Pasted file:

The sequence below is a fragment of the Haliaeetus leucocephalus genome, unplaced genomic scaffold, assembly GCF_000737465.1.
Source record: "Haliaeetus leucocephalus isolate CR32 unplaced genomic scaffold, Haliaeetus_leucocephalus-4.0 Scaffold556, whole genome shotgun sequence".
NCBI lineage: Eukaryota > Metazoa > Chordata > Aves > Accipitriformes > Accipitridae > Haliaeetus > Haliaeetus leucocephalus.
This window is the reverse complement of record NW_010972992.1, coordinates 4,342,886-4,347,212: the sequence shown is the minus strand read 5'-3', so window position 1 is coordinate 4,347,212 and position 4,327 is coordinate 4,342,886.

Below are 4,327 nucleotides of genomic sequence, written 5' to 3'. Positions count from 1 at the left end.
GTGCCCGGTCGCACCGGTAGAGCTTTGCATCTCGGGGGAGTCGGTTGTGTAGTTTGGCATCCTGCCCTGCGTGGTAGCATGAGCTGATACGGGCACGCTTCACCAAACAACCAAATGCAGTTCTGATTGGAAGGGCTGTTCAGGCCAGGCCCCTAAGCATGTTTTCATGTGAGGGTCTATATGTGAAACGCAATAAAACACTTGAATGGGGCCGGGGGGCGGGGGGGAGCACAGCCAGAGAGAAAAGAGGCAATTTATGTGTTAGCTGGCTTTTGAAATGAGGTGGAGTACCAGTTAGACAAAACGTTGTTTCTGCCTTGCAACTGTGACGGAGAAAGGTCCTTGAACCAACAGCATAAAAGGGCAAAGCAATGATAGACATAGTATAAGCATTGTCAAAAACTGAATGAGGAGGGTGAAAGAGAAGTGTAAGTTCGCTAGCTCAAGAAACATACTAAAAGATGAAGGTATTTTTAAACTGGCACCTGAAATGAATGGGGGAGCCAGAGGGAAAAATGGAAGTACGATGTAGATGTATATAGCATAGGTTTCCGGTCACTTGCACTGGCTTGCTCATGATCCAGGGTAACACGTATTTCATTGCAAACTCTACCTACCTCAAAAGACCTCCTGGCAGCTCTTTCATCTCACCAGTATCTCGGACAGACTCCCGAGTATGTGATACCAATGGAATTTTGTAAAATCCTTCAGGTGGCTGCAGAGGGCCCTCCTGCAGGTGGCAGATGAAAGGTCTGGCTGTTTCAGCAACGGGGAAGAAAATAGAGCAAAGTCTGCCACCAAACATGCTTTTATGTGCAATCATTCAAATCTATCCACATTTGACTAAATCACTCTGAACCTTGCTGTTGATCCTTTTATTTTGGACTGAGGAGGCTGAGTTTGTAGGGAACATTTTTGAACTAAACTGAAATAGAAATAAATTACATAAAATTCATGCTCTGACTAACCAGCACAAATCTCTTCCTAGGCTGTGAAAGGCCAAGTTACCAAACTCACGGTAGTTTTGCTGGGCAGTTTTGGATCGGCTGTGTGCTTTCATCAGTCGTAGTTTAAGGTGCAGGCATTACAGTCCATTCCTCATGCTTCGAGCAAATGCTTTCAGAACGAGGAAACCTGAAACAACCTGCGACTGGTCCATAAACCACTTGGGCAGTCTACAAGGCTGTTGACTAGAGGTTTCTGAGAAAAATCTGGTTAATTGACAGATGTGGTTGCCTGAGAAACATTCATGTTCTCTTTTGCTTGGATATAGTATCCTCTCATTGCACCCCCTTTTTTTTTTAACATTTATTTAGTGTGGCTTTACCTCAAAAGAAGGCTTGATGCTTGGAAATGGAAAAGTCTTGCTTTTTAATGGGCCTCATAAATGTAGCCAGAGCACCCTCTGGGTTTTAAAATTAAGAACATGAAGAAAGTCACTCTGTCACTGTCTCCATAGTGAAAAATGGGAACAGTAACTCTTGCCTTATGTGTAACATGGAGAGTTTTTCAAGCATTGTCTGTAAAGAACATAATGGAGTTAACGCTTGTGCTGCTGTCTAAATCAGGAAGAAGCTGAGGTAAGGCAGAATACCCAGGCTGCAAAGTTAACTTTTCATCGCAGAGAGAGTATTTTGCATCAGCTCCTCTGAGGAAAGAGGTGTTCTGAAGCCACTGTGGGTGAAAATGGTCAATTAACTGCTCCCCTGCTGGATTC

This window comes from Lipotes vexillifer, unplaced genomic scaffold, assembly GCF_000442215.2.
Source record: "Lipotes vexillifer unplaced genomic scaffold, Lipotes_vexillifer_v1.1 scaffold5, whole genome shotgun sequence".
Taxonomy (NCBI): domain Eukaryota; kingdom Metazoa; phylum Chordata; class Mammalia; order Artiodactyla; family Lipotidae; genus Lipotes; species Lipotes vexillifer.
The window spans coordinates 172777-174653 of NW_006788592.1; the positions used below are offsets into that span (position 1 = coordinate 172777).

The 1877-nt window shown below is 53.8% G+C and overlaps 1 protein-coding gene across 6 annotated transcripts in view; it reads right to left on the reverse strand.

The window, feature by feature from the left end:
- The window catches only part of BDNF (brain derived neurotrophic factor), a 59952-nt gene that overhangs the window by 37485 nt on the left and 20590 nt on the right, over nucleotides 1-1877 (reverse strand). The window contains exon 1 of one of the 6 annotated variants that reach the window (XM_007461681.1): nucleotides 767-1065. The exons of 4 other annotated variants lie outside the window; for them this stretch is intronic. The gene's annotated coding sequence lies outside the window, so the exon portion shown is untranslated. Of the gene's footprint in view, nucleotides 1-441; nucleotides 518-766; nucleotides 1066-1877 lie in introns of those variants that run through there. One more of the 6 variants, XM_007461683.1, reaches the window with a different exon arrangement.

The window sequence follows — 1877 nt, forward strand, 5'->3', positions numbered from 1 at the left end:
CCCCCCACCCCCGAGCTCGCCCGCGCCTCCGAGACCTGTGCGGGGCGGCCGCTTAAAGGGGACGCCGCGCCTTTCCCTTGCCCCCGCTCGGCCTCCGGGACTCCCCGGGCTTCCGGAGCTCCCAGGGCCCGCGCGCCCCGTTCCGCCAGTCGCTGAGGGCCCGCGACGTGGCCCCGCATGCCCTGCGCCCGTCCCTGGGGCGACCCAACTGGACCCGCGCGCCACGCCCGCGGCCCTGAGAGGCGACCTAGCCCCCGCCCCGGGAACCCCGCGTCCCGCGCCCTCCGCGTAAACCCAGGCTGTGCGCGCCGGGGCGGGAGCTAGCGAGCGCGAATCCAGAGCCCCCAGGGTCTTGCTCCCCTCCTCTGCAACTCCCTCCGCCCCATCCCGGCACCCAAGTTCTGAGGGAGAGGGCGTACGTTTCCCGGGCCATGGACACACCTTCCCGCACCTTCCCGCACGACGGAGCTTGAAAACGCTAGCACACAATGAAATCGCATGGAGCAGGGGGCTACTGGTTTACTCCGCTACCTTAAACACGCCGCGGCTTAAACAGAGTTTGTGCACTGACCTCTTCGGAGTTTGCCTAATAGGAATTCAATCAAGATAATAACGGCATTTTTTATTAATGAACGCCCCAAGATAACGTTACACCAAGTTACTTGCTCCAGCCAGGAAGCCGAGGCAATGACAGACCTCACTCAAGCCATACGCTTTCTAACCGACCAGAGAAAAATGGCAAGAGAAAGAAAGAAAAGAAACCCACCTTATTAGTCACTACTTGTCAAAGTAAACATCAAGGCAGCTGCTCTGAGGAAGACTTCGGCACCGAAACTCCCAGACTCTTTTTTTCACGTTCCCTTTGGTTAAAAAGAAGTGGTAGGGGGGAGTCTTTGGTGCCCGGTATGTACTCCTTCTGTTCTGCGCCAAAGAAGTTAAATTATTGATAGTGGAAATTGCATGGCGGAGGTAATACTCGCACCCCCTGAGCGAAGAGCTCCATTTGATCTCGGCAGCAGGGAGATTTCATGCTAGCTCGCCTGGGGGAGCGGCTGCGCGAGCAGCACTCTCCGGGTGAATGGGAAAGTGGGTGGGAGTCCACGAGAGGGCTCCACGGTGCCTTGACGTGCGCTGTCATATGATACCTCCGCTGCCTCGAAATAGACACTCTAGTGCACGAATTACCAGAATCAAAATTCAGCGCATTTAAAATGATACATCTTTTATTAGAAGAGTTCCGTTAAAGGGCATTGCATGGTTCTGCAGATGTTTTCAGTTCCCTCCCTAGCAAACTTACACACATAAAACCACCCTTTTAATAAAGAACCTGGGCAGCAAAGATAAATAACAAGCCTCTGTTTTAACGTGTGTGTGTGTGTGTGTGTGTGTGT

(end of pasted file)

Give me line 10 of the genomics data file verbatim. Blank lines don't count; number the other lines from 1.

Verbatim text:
The window spans coordinates 172777-174653 of NW_006788592.1; the positions used below are offsets into that span (position 1 = coordinate 172777).